What Are Motor Neuron Diseases?

Medically Reviewed by Christopher Melinosky, MD on May 12, 2023
4 min read

When you take a walk, talk to a friend, or chew a piece of food, motor neurons are behind these movements.

Just like other parts of your body, they can become damaged. You may have heard of ALS, commonly known as Lou Gehrig’s disease. It’s one kind of motor neuron disease, and there are several other lesser-known types.

They are a type of nerve cell, and their job is to send messages around your body so you can move. You have two main kinds:

  • Upper motor neurons are in your brain. They send messages from there to your spinal cord.
  • Lower motor neurons are in your spinal cord. They transmit the messages sent from your brain to your muscles.

As nerve cells die when you have a motor neuron disease, electrical messages can't get from your brain to your muscles. Over time, your muscles waste away. You may hear a doctor or nurse call this “atrophy.”

When this happens, you lose control over movements. It gets harder to walk, talk, swallow, and breathe.

Each kind of motor neuron disease affects different types of nerve cells or has a different cause. ALS is the most common of these diseases in adults.

Here's a look at some of the types of motor neuron diseases.

ALS affects both your upper and lower motor neurons. With ALS, you gradually lose control over the muscles that help you walk, talk, chew, swallow, and breathe. Over time, they weaken and waste away. You may also have stiffness and twitches in your muscles.

Most of the time, ALS is what doctors call “sporadic.” This means anyone can get it. Only about 5% to 10% of cases in the United States run in families.

ALS usually starts between the ages of 40 and 60.  Most people with the disease live for 3 to 5 years after their symptoms start, yet some people can live for 10 years or longer.

PLS is similar to ALS, but it affects only upper motor neurons.

It causes weakness and stiffness in the arms and legs, a slowed walk, and poor coordination and balance. Speech also becomes slow and slurred.

Like ALS, it usually starts in people 40 to 60 years old. The muscles get stiffer and weaker over time. But unlike ALS, people don't die from it.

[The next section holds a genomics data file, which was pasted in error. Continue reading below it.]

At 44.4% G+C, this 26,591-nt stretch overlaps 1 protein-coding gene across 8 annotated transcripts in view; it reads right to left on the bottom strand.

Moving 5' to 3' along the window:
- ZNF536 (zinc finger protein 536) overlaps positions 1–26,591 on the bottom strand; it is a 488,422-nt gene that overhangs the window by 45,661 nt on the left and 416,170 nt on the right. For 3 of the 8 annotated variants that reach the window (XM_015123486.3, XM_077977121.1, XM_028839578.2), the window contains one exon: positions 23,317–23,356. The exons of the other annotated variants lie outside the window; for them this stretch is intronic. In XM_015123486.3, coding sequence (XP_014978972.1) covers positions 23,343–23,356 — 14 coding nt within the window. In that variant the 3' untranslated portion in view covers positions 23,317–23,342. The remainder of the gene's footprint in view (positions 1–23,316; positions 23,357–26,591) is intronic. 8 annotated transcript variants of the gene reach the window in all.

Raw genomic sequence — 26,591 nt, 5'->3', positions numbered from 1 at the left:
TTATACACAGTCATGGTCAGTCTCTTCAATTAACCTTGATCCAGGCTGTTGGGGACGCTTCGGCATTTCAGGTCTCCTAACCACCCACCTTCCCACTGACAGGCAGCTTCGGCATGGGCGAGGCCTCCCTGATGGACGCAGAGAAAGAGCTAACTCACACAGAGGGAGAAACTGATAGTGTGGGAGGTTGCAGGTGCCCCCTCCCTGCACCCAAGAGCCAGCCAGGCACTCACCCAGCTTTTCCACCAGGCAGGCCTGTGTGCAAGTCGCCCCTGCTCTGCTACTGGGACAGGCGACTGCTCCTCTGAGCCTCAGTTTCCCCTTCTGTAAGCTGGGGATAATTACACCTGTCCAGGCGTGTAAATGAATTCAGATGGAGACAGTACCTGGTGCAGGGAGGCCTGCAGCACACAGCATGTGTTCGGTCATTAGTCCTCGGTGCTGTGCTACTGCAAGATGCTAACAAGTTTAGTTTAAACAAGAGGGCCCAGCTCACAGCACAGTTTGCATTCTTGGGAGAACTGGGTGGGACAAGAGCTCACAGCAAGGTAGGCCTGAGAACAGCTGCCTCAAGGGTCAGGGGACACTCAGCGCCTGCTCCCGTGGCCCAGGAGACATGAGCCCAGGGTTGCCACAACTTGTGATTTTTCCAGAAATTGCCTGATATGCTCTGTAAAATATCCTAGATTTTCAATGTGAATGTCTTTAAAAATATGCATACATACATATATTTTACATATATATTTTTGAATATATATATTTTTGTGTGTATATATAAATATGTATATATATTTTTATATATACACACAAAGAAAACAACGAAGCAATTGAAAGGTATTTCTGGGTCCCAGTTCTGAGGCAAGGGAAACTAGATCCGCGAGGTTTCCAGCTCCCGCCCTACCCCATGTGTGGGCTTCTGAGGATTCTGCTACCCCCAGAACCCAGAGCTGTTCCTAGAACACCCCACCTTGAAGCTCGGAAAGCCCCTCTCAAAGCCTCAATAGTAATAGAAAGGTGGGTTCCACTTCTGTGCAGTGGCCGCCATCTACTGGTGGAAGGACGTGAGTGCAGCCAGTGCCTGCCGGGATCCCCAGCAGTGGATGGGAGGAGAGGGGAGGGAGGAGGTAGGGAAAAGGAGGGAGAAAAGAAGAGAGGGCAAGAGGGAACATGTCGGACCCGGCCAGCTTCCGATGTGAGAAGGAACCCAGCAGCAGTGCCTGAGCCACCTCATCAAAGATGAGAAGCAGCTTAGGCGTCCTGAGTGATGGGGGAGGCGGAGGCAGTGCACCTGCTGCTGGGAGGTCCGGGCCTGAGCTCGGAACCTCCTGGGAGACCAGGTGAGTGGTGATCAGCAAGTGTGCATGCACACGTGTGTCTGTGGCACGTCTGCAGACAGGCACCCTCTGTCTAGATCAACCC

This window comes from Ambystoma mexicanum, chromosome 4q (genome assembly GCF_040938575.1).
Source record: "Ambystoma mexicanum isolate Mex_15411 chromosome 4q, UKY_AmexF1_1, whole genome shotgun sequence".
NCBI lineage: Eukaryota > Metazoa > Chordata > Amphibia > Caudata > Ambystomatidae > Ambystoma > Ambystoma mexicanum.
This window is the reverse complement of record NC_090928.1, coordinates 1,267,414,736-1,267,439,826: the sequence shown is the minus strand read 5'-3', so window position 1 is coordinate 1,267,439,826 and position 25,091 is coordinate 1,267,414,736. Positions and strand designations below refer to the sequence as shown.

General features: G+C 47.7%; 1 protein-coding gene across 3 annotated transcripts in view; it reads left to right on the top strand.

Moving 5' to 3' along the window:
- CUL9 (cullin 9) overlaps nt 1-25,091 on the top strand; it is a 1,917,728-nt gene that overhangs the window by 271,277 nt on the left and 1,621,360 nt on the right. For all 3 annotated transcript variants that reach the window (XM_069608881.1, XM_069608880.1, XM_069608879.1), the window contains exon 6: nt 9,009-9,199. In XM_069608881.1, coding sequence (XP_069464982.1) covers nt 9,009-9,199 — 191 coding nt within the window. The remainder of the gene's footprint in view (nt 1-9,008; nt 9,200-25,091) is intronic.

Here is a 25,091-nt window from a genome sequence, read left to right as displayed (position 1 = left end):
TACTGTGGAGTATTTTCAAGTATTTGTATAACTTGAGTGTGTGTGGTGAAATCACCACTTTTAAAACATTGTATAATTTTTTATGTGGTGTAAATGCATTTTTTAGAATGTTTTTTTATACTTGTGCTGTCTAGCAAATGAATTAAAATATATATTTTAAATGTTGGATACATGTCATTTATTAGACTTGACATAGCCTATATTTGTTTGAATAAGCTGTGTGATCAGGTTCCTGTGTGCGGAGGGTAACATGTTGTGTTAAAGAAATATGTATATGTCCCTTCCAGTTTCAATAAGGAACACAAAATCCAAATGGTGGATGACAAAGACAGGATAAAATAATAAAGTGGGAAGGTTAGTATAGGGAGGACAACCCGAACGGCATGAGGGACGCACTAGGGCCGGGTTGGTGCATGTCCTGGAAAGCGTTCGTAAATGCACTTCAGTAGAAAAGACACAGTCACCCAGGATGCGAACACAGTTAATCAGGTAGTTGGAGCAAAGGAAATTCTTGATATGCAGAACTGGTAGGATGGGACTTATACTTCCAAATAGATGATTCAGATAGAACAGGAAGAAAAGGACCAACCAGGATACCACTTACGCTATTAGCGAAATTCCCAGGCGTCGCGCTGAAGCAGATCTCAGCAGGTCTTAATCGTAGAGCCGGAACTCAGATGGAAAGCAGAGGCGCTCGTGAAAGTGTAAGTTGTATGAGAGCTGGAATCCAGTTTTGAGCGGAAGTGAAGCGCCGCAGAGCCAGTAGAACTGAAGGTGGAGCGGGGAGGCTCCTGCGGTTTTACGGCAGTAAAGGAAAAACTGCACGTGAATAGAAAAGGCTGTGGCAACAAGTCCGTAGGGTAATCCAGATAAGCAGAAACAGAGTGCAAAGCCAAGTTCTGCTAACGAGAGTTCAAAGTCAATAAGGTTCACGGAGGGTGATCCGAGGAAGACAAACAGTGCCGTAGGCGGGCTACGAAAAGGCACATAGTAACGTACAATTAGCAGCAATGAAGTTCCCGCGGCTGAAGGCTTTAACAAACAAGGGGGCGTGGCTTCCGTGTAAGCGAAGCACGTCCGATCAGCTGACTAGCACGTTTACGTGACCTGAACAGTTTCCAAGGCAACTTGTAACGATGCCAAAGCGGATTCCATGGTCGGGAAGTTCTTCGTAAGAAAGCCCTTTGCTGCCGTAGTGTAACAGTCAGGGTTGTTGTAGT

This is a form of ALS. Many people with this condition will eventually develop ALS.

PBP damages motor neurons in the brain stem, which is at the base of your brain.

The stem has motor neurons that help you chew, swallow, and speak. With PBP, you might slur your words and have trouble chewing and swallowing. It also makes it hard to control emotions. You may laugh or cry without meaning to.

This is similar to progressive bulbar palsy. It affects motor neurons that control the ability to talk, chew, and swallow. Pseudobulbar palsy causes people to laugh or cry with no control.

This form is much less common than ALS or PBP. It can be inherited or sporadic. Progressive muscular atrophy mainly affects your lower motor neurons. Weakness usually starts in your hands and then spreads to other parts of the body. Your muscles get weak and may cramp. This disease can turn into ALS.

This is an inherited condition that affects lower motor neurons. A defect in a gene called SMN1 causes spinal muscular atrophy. This gene makes a protein that protects your motor neurons. Without it, they die. This causes weakness in the upper legs and arms, and in the trunk.

SMA comes in different types that are based on when symptoms first appear:

Type 1 (also called Werdnig-Hoffmann disease). It starts around age 6 months. Children with this type can't sit on their own or hold up their head. They have weak muscle tone, poor reflexes, and trouble swallowing and breathing.

Type 2. It starts between 6 and 12 months. Kids with this form can sit, but they can't stand or walk alone. They may also have trouble breathing.

Type 3 (also called Kugelberg-Welander disease). It starts between ages 2 and 17. It affects how a child can walk, run, stand up, and climb stairs. Kids with this type may also have a curved spine or shortened muscles or tendons around their joints.

Type 4. It usually starts after age 30. People with this type may have muscle weakness, shaking, twitching, or breathing problems. It mainly affects muscles in the upper arms and legs.

It’s also inherited, and it affects only males. Females can be carriers but don’t get ill from it. A woman with the Kennedy’s disease gene has a 50% chance of passing it on to a son.

Males with Kennedy's disease have shaking hands, muscle cramps and twitches, and weakness in their face, arms, and legs. They may have trouble swallowing and speaking. Men can have enlarged breasts and a low sperm count.

The outlook is different for each type of motor neuron disease. Some are milder and progress more slowly than others.

Although there is no cure for motor neuron diseases, medicines and therapy can ease symptoms and improve your quality of life.